Ci­ti­zen­ship guide tells new­com­ers: Pay taxes

Draft ver­sion from feds also says fill­ing out cen­sus is an obli­ga­tion

The Hamilton Spectator - - FRONT PAGE - STEPHANIE LEVITZ

OT­TAWA — Re­spect­ing treaties with Indige­nous peo­ples, pay­ing taxes and fill­ing out the cen­sus are listed as manda­tory obli­ga­tions of Cana­dian ci­ti­zen­ship in a draft ver­sion of a new study guide for the ci­ti­zen­ship exam.

The work­ing copy ob­tained by The Cana­dian Press sug­gests the fed­eral gov­ern­ment has com­pletely over­hauled the book used by prospec­tive Cana­di­ans to pre­pare for the test.

The cur­rent “Dis­cover Canada” guide dates back to 2011 when the pre­vi­ous Con­ser­va­tive gov­ern­ment did its own over­haul de­signed to pro­vide more in­for­ma­tion on Cana­dian val­ues and his­tory.

Some of the Con­ser­va­tives’ in­ser­tions at­tracted con­tro­versy, in­clud­ing in­creased de­tail about the War of 1812 and a warn­ing that cer­tain “bar­baric cul­tural prac­tices,” such as hon­our killings and fe­male gen­i­tal mu­ti­la­tion, are crimes in Canada.

Get­ting rid of both those el­e­ments was what for­mer Lib­eral im­mi­gra­tion min­is­ter John McCal­lum had in mind when he said early in 2016 that the book was up for a re­write. But al­though work has been un­der­way for more than a year, there’s no date set for pub­li­ca­tion of a fi­nal ver­sion.

In the draft ver­sion, the ref­er­ence to bar­baric cul­tural prac­tices is gone, as is the in­clu­sion of get­ting a job as one of the re­spon­si­bil­i­ties of ci­ti­zen­ship.

In­stead, the pro­posed new guide breaks down the re­spon­si­bil­i­ties of ci­ti­zen­ship into two cat­e­gories: vol­un­tary and manda­tory.

Vol­un­tary re­spon­si­bil­i­ties are listed as re­spect­ing the hu­man rights of oth­ers, un­der­stand­ing of­fi­cial bilin­gual­ism and par­tic­i­pat­ing in the po­lit­i­cal

process. Obey­ing the law, serv­ing on a jury, pay­ing taxes, fill­ing out the cen­sus and re­spect­ing treaties with Indige­nous peo­ples are manda­tory.

“To­day, Cana­di­ans, for ex­am­ple, can own their own homes and buy land thanks to treaties that the gov­ern­ment ne­go­ti­ated,” the draft ver­sion says. “Ev­ery Cana­dian has re­spon­si­bil­i­ties un­der those treaties as well. They are agree­ments of hon­our.”

The draft guide delves ex­ten­sively into the his­tory and present-day lives of Indige­nous peo­ples, in­clud­ing mul­ti­ple ref­er­ences to the Truth and Rec­on­cil­i­a­tion Com­mis­sion’s re­port on res­i­den­tial schools and a lengthy sec­tion on what hap­pened at those schools. The cur­rent guide con­tains a sin­gle para­graph.

The draft also de­votes sub­stan­tive sec­tions to sad chap­ters of Cana­dian his­tory when the Chi­nese, South Asians, Jews and dis­abled Cana­di­ans were discriminated against, ref­er­ences that were ab­sent or ex­cep­tion­ally lim­ited pre­vi­ously.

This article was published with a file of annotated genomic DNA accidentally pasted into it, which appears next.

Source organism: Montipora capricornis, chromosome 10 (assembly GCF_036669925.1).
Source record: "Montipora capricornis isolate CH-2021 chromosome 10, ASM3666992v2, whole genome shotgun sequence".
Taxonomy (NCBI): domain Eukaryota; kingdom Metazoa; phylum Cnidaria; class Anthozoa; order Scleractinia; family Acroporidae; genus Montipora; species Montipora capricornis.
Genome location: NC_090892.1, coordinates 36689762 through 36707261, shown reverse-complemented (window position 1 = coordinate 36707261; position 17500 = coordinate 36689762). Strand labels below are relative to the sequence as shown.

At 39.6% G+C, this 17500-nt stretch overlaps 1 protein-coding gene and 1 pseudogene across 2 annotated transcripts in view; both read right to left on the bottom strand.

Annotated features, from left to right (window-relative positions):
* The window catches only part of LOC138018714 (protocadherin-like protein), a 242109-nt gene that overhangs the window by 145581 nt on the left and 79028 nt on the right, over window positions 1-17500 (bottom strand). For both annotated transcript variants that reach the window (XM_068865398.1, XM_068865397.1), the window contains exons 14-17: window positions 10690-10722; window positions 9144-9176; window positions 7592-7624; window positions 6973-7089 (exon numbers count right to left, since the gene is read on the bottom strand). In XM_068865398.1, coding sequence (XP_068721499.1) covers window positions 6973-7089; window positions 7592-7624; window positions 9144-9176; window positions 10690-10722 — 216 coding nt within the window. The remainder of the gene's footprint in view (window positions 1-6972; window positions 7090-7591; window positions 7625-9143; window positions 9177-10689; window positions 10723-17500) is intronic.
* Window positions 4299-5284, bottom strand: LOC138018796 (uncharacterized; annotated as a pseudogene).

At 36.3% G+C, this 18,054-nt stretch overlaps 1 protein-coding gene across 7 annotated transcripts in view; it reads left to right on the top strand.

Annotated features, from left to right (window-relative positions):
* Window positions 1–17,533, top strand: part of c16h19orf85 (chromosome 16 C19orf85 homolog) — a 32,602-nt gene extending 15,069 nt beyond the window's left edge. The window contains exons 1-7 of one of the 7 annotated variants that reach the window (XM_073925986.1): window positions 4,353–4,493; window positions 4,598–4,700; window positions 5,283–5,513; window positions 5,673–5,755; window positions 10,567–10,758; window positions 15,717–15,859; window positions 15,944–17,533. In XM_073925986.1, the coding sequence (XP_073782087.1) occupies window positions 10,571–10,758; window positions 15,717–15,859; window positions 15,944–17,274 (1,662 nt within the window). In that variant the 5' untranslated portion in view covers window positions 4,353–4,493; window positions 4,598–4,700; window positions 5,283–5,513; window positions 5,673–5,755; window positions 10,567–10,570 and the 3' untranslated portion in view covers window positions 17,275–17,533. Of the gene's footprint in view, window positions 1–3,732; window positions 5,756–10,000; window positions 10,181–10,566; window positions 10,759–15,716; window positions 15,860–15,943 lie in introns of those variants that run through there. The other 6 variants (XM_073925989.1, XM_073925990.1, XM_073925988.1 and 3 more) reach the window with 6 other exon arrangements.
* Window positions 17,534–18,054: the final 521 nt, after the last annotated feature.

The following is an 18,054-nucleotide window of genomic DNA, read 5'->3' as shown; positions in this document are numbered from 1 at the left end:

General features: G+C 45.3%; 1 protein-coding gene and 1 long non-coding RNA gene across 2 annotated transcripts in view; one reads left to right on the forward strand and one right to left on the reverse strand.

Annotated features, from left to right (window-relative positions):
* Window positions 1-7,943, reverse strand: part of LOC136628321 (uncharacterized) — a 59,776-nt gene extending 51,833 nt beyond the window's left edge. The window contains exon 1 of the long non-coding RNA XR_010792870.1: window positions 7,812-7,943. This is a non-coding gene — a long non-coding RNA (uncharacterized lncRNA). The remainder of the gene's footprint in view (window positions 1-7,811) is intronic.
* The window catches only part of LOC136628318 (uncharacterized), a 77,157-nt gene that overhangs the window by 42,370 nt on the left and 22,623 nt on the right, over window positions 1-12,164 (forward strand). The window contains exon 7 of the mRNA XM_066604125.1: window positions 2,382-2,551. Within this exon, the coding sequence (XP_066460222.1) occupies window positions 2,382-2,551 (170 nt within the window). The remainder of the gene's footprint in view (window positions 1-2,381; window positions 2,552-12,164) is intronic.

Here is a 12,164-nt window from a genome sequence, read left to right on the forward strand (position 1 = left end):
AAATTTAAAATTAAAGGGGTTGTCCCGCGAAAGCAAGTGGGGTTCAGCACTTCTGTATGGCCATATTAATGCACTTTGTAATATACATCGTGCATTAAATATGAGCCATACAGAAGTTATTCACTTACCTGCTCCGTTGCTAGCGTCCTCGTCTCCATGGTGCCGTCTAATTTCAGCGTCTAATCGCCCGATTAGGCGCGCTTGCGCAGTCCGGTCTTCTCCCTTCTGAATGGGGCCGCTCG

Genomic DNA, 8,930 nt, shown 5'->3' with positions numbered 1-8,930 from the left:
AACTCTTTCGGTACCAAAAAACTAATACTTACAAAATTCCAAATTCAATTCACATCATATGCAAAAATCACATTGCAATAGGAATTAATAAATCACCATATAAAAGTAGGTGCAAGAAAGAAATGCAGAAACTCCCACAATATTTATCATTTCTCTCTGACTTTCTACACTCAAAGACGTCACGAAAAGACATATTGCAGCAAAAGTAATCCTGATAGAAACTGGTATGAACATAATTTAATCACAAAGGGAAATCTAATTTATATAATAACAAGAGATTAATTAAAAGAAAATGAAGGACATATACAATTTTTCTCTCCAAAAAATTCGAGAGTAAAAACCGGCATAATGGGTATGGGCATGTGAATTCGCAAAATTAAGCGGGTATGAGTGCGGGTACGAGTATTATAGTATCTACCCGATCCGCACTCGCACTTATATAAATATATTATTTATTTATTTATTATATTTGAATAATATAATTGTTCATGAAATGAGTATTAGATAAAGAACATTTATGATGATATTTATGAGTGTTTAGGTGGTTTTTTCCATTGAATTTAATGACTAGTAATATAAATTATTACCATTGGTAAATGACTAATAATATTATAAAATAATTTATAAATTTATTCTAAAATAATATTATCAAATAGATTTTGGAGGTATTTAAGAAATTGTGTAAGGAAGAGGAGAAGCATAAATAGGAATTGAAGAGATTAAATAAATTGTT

The new ver­sion also doc­u­ments the evo­lu­tion of the rights of gay, les­bian, bi­sex­ual and trans­gen­der groups, as well as other sex­ual mi­nori­ties.

Bu­reau­crats had sought to in­clude sim­i­lar themes in the 2011 book but were over­ruled by then­im­mi­gra­tion min­is­ter Ja­son Ken­ney, with their ef­forts re­duced to a sin­gle line on gay mar­riage.

There’s also an en­tirely new sec­tion called “Qual­ity of Life in Canada” that delves into the ed­u­ca­tion sys­tem — in­clud­ing a pitch for peo­ple to save money for their chil­dren’s school­ing — the his­tory of medi­care, de­scrip­tions of fam­ily life, leisure time, ef­fects of the en­vi­ron­ment on Cana­dian arts and cul­ture and even a para­graph seek­ing to ex­plain Cana­dian hu­mour.

Cana­di­ans like to make fun of them­selves, the book notes.

“Hu­mour and satire about the ex­pe­ri­ence of Indige­nous, racial­ized, refugee and im­mi­gra­tion peo­ples and their ex­pe­ri­ences is grow­ing in pop­u­lar­ity,” the sec­tion says.

The re­write is part of a much broader re­newal of ci­ti­zen­ship laws and process that is un­der­way. In June, leg­is­la­tion passed that changed the age for those who need to pass the knowl­edge test for ci­ti­zen­ship, among other things.

Brief­ing notes ob­tained sep­a­rately from the draft copy show nearly ev­ery gov­ern­ment depart­ment is be­ing con­sulted for in­put into the guide.

But the team in­side the Im­mi­gra­tion Depart­ment didn’t just look there.

They were also tak­ing cues from Prime Min­is­ter Justin Trudeau, shar­ing copies of his re­marks for themes to in­cor­po­rate.

One of Trudeau’s of­ten re­peated mantras — “Canada has learned how to be strong not in spite of our dif­fer­ences, but be­cause of them” — ap­pears to be para­phrased di­rectly in the open­ing sec­tion of the book: Cana­di­ans have learned how to be strong be­cause of our dif­fer­ences.”

The brief­ing notes say the guide is to be re­leased to mark Canada’s 150th birth­day, but else­where note that pro­duc­tion time is at least four months once a fi­nal ver­sion has been ap­proved.

A spokesper­son for the Im­mi­gra­tion Depart­ment stressed the im­por­tance of the con­sul­ta­tions that have gone into the new guide.

“While this may take more time, this broader ap­proach will re­sult in a fi­nal prod­uct that bet­ter re­flects Canada’s di­ver­sity and Indige­nous his­tory, as rec­om­mended by the Truth and Rec­on­cil­i­a­tion Com­mis­sion,” Lind­say Wemp said in an email.

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